Population(s) Served
Adults

RAD-AID is partnered withe the American Society of Radiologic Technologists Foundation (ASRT) to implement a program designed to give radiologic technologists the opportunity to contribute to the health care needs of the developing world. The World Health Organization (WHO) reports that two-thirds of the world's population has little or no access to radiology services. This disparity has contributed to inadequate health care among poor populations, such as women's health (breast cancer screening and maternal infant health), infectious disease, cancer, heart disease, and trauma, because these diseases often require radiology for diagnosis and care. Technologists and therapists are a vital part of the solution because high quality imaging that is safe for patients and effective for diagnosis requires highly skilled imaging professionals.

To address this worldwide problem, RAD-AID and the ASRT Foundation are collaborating to offer funded opportunities to support technologists and therapists interested in serving in the developing world. Recipients of this award will join RAD-AID’s project teams in international initiatives designed to improve access to quality medical imaging for populations in need. Current RAD-AID projects and collaborative programs include Haiti, Latin America, India, China, and Africa. Available opportunities include educational training, research, direct on-site assistance in medical imaging, and strategic planning of new radiology services. Recipients of this award will have the opportunity to work as a member of RAD-AID’s multidisciplinary teams. These teams include radiologists, radiologic technologists, nurses, public health officers, and business leaders from numerous institutions working together to implement solutions that integrate economic development, health care system evaluation, technology innovation, and clinical education.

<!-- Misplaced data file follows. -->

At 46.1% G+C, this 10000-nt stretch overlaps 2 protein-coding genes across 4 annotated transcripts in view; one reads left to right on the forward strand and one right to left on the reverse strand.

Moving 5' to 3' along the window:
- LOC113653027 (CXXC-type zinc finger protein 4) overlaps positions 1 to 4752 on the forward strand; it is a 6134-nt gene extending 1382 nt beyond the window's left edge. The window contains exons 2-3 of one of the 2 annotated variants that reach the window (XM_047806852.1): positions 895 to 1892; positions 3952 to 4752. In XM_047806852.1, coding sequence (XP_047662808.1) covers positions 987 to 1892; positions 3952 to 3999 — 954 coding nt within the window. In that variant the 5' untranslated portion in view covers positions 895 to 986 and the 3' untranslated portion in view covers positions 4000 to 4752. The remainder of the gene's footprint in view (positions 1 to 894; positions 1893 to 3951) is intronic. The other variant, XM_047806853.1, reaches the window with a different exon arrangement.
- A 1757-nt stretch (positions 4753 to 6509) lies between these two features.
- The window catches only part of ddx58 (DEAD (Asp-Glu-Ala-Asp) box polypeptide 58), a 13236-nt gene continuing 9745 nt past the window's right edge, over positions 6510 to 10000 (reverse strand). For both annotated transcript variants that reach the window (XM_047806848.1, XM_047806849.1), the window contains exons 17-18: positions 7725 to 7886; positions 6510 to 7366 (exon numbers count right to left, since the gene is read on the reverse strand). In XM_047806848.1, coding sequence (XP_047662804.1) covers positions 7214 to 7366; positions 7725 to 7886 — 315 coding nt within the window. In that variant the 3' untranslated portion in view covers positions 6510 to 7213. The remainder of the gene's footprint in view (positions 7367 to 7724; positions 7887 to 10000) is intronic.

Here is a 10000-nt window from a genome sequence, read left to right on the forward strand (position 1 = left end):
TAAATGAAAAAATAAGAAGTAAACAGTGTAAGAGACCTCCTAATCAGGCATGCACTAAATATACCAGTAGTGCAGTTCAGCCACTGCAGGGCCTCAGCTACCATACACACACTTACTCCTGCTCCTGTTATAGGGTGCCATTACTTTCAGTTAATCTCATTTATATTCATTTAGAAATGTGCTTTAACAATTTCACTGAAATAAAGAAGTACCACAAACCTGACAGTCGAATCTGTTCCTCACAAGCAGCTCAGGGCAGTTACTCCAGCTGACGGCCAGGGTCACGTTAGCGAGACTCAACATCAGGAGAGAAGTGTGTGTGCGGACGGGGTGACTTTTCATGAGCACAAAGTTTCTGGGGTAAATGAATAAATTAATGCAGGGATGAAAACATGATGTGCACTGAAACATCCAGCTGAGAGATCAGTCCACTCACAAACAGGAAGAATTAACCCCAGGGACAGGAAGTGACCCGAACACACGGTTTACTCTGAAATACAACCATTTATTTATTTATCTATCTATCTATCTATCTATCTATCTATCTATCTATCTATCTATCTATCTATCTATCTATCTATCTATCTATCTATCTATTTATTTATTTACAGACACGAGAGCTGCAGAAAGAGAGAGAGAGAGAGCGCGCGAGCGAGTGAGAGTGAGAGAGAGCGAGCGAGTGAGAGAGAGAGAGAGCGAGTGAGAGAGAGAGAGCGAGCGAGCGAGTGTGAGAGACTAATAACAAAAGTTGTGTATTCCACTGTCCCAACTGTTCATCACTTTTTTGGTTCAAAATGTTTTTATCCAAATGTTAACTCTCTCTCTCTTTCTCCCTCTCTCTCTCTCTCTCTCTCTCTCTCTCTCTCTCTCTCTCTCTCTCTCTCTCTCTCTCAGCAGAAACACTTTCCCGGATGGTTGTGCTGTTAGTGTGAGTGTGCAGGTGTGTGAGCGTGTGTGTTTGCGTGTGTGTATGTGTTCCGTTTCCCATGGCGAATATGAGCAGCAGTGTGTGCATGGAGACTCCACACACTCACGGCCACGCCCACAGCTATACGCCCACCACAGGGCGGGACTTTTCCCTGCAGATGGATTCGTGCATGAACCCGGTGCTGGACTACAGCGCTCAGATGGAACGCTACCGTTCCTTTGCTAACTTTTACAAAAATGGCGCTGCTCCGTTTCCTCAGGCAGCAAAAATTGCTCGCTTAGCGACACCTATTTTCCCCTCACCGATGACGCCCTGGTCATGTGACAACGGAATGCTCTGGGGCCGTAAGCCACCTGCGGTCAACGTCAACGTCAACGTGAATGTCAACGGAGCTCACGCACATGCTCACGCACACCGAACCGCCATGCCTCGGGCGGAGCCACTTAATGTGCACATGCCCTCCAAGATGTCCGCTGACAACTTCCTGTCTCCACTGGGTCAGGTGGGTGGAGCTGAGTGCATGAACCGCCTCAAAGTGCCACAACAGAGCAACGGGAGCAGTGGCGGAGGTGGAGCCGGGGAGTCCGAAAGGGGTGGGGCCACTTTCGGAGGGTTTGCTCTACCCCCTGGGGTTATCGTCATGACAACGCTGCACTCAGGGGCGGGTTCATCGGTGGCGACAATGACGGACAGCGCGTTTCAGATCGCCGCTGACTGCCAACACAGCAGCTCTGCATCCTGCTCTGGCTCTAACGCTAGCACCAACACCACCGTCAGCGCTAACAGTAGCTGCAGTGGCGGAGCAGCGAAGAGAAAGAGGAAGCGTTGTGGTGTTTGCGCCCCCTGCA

Population(s) Served
Adults

RAD-AID USA WOMEN'S HEALTH PROGRAM PROMOTES
EVIDENCE-BASED APPROACH TO DELIVERING BREAST CANCER SCREENING AND
DIAGNOSTIC SERVICES IN REGIONS OF THE UNITED STATES WHERE HEALTHCARE
INEQUALITIES DISPROPORTIONATELY IMPACT WOMEN OF COLOR. THE PROGRAM
INCLUDES MULTIDISCIPLINARY EFFORTS SUCH AS PUBLIC HEALTH OUTREACH,
NURSING AND COMMUNITY NAVIGATION, BREAST AND CERVICAL CANCER SCREENING,
RADIOLOGY, AND OTHER MEDICAL SERVICES.

Population(s) Served
Ethnic and racial groups
Women and girls

The RAD-AID IR Program is dedicated to improving access to interventional services in low resource settings through education, training and other outreach endeavors.
Interventional Radiology (IR) involves the performance of minimally invasive diagnostic and therapeutic procedures using image-guidance to treat a broad range of diseases and conditions. These procedures involve the use of ultrasound (US), computed tomography (CT), and fluoroscopy modalities. IR is an innovative, highly technology and device driven field, which has hindered its early adoption in the resource limited setting. In addition to availability of imaging modalities including US, CT, and fluoroscopy, there are additional financial barriers that need to be considered when initiating a program. Given this need for increased IR services in low and middle income countries, RAD-AID has recently created an IR Program.